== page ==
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Faster Payment Challenges Aren't Limited to the U.S.

By Janet Estep posted 06-08-2016 15:38

  

Compared to the United States, other geographies have seemingly had an easier task to bring real time payments to market – simply based on their size. 

Yet, accessibility and ubiquity remain obstacles even in countries with many fewer players than the U.S.   Increased payment system access by more players has the potential to reduce complexity as some barriers are eliminated, while accessibility may also increase the work required of those who now have to directly deal with the scheme’s application process and connections. 

Accessibility may also require “liquidity,” depending on how transactions are funded or pre-funded, creating another hurdle for those who desire direct access. And, even if accessibility is broadened, there is no surety of ubiquity – the absolute certainty that anyone can send a payment to anyone else.

At its recent Payments Innovation Alliance meeting in Dublin, Ireland, Nacha, The Electronic Payments Association, brought together banks and providers involved in existing real time payment systems from around the world. The meeting encouraged participants to “forget theory” and to instead “focus on reality,” by sharing actual real time payments experiences from adoption to fraud mitigation.

In the U.K., where direct access to the faster payments scheme is now happening, the hope is that fewer barriers will spur volume. When initially deployed, existing volume from other payment types was moved to the faster payments rails to gain the volumes needed for efficiencies, even if the payments didn’t really move real-time. In contrast, Sweden began with new applications to replace cash, so all initial volume came from new, incremental electronic payments with new, end-user behavior.

New behavior is a tricky animal – can you teach an old dog new tricks? Does acceptance and use of a new payment type vary by consumer or business or age of the user? In the corporate area, once a new payment type was presented, behavior started to change. Real time payments prompted new uses such as supporting a government’s regulation on buying or selling metals that required safety, visibility and control. In a different way, small businesses embraced this new payment type in simple ways.  A florist in Denmark hung a sign that displayed their mobile phone number as an identifier to help direct real time payments to their bank account by those picking up flowers from the market on a Saturday morning.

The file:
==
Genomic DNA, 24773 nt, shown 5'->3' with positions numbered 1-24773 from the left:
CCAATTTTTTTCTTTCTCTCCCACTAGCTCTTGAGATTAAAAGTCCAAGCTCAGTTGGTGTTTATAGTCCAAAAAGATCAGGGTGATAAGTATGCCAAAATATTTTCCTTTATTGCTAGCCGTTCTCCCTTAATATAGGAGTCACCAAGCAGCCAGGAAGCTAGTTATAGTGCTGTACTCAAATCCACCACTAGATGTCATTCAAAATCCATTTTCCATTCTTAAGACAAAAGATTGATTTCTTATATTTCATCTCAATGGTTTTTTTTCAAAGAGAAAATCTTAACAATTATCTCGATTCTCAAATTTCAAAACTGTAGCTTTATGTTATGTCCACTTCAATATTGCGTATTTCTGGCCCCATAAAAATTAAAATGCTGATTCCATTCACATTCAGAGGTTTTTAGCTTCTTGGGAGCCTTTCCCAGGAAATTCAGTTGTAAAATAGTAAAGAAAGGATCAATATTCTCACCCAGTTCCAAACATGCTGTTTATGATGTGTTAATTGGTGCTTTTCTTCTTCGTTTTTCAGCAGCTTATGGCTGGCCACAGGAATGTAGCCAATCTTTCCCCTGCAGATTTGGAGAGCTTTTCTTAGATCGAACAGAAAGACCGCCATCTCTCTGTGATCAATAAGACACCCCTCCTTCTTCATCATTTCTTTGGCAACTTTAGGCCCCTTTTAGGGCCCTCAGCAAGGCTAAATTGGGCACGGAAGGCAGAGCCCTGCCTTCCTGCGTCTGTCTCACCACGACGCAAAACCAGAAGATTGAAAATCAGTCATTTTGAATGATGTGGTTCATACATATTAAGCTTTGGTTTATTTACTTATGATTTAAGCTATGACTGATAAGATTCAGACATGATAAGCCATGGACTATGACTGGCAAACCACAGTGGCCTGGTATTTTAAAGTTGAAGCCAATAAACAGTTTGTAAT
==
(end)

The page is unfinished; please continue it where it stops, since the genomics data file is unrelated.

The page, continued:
So, is it as easy as developing a new service and they will come? There were some lessons learned and some hints for those countries now embarking upon deployment of new real time payment systems. Yes, fraud will be present, but there are ways to begin to prepare even before speed picks up. The same due diligence and processes will be needed when payments speed up, review policies and responsibilities and consider what may be better accomplished automatically vs. manually. 

But there are some new twists to consider. What if you are traversing from one payment system to another?  How do you balance the expectation of a “return” in a new payment system where the payment is final and irrevocable? These are topics where bringing diverse parties together to make decisions is incredibly important. And, that is what NACHA will continue to do in future Alliance meetings and in its other venues for dialogue with the payments industry.  

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